The Alamo Review
By Shawn McKenzie 04/12/2004
I can’t say that I “remember the Alamo” too well. I don’t remember learning about it in school, so my only lengthy exposure to it before Disney’s The Alamo was Pee-Wee Herman’s quest to find his bike in the fort’s basement. I never saw the famed 1960 John Wayne version, so I didn’t know the story going in. I’ve been told by some that it is accurate and by others that it is completely wrong. All I can do is judge it as a movie, and that part of it didn’t go too well.
The Alamo was a former Franciscan mission in San Antonio, Texas, and it’s now an American fort in the Texan war of independence from Mexico. It’s 1836 and Lt. Col. William Travis (Patrick Wilson) has been sent to the Alamo by former Tennessee governor Sam Houston (Dennis Quaid) to fill in for Colonel Green Jameson (Tom Davidson) and Lt. Col. J.C. Neill (Brandon Smith.) Travis is so ambitious in his army career that he has left his pregnant wife Rosanna (Emily Deschanel), who divorces him for it, and his children. Texas army Col. Jim Bowie (Jason Patric) doesn’t think Travis can defend the fort adequately, so he kind of takes over with his militia men. Bowie is dying from consumption, so after taking over, he isn’t much help. Congressman and frontier legend Davy Crockett (Billy Bob Thornton) and his men also show up, after drinking buddy Houston convinces him to do so. Crockett is trying to live up to his image as the “Lion of the West,” an image that haunts him more than it helps him. Unfortunately, Mexican General Antonio López de Santa Anna (Emilio Echevarría) is leading an Army of thousands to storm the Alamo. The fort had less than two hundred men among them, so they had to prepare for the attack. Making things harder for the Texians is the declaration by Santa Anna that any non-white person would be allowed to come to Mexico and live without harm, which includes the slaves Joe (Edwin Hodge) and Sam (Afemo Omilami.) It also included Bowie’s sister-in-law Juana (Estephania LeBaron), but she stays because Bowie had married her Mexican sister. They send Mexican born Col. Juan Seguin (Jordi Mollà) to retrieve the American forces reinforcements from Houston to help them out. They don’t arrive right away, and if you “remember the Alamo,” the people left to defend the fort were defeated.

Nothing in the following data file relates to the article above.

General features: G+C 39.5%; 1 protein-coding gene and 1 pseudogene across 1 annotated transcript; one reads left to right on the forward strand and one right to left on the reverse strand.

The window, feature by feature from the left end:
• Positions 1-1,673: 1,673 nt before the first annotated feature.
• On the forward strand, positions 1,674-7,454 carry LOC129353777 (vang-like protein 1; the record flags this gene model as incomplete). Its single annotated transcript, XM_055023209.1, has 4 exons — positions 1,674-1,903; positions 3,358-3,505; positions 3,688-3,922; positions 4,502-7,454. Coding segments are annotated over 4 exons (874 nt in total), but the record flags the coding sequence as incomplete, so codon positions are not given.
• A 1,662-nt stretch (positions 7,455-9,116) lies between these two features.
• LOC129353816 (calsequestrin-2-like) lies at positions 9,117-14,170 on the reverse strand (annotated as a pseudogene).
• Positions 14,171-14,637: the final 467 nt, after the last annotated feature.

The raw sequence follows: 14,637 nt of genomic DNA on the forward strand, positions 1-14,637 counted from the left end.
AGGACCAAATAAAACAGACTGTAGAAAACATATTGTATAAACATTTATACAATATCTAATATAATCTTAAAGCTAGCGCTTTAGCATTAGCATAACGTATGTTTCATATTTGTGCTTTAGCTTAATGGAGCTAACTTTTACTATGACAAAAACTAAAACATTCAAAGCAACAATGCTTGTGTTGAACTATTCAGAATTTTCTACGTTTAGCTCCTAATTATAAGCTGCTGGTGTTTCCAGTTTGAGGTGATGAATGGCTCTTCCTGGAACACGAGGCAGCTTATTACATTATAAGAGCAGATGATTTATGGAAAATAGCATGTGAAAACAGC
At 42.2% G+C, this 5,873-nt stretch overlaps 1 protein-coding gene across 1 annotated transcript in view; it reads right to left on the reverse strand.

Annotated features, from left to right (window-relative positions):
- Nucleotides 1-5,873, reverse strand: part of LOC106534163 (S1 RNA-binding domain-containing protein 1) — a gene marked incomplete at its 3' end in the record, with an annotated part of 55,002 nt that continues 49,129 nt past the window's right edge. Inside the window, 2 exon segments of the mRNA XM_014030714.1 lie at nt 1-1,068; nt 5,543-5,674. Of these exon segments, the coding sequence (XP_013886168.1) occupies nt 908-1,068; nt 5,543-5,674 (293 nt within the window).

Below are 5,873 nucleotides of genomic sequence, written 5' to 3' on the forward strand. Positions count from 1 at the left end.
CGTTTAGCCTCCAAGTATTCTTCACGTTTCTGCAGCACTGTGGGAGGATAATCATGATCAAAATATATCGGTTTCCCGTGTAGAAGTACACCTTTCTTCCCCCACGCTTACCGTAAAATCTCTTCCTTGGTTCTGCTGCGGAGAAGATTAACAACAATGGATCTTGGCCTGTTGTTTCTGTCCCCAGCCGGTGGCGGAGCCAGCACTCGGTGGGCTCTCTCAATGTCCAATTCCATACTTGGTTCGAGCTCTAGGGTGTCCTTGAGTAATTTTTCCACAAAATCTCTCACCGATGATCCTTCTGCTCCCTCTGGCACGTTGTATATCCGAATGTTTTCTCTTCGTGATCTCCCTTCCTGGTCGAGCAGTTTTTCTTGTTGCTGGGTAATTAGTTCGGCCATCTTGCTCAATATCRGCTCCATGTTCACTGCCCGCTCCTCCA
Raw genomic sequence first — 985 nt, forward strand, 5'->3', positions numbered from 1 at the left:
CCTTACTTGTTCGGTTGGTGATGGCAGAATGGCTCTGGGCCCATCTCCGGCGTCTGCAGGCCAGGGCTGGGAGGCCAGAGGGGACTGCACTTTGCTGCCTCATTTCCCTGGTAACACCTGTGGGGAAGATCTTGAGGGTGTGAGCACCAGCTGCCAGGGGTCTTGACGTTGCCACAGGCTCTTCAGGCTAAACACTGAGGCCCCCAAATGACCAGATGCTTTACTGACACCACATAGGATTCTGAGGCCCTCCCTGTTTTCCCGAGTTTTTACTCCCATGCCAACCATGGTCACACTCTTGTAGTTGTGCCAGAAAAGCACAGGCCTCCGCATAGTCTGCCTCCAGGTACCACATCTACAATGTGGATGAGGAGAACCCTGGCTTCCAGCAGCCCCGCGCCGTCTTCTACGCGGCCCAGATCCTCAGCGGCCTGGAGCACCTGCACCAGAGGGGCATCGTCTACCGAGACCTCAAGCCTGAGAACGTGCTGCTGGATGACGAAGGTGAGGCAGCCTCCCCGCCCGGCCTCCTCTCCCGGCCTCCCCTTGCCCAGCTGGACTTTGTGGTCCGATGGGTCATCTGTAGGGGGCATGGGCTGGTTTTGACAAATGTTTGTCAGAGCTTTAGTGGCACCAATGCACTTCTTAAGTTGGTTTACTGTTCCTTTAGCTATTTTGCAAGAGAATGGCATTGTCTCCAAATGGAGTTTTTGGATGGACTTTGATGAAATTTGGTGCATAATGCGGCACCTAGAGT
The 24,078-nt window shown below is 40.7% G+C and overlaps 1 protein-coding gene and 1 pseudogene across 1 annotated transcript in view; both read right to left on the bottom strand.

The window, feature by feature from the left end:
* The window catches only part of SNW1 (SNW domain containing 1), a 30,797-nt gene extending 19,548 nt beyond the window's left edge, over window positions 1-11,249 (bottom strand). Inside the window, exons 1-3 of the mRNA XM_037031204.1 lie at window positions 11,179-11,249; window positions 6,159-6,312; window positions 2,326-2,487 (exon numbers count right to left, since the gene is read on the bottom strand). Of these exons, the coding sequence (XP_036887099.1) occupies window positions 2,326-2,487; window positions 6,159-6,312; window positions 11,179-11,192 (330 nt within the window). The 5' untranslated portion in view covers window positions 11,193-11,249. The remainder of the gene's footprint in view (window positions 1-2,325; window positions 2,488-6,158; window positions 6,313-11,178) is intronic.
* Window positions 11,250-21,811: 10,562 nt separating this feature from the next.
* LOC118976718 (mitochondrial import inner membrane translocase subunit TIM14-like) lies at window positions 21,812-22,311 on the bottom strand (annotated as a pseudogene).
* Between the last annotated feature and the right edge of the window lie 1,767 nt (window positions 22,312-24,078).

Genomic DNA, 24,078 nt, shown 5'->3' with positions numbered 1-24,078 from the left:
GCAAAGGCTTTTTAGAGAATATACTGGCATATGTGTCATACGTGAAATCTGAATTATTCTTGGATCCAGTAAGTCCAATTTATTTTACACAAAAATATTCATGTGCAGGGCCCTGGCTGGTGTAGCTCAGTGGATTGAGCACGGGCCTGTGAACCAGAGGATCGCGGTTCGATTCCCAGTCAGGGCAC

I’m not sure if I would have liked this better if I did know the story. It takes a long time to get to the battle, and maybe knowing a little more about the story might have made me care about the characters.
To its credit, there were some good performances, especially by Thornton. His portrayal of Crockett as a man who can’t escape his legend is almost Oscar-worthy. I had heard that some people feared he was going to portray Crockett as a wuss, but that is not the truth. He just made the man human. If the rest of the movie had been better, I think we’d be seeing his name on the Oscar ballot.
On the flipside, there were some bad performances, especially by Quaid. He portrays Houston as a wussy drunk, only to have him finally grow a pair in the end. When he finally gives the “Remember the Alamo” speech, it comes off as cheesy. It’s ironic that he did so bad in this movie since it was directed by John Lee Hancock, the man who had directed Quaid in his comeback movie The Rookie.
Like a comic book movie, sometimes I think that it might be an advantage to be ignorant of the source material of a historical drama so that you don’t have any pre-conceived expectations. If you are though, it helps that the movie is good in general. While Thornton was good, along with some impressive battle scenes, I didn’t like the movie overall. Oh, by the way…I looked and looked, and I couldn’t find the basement either.
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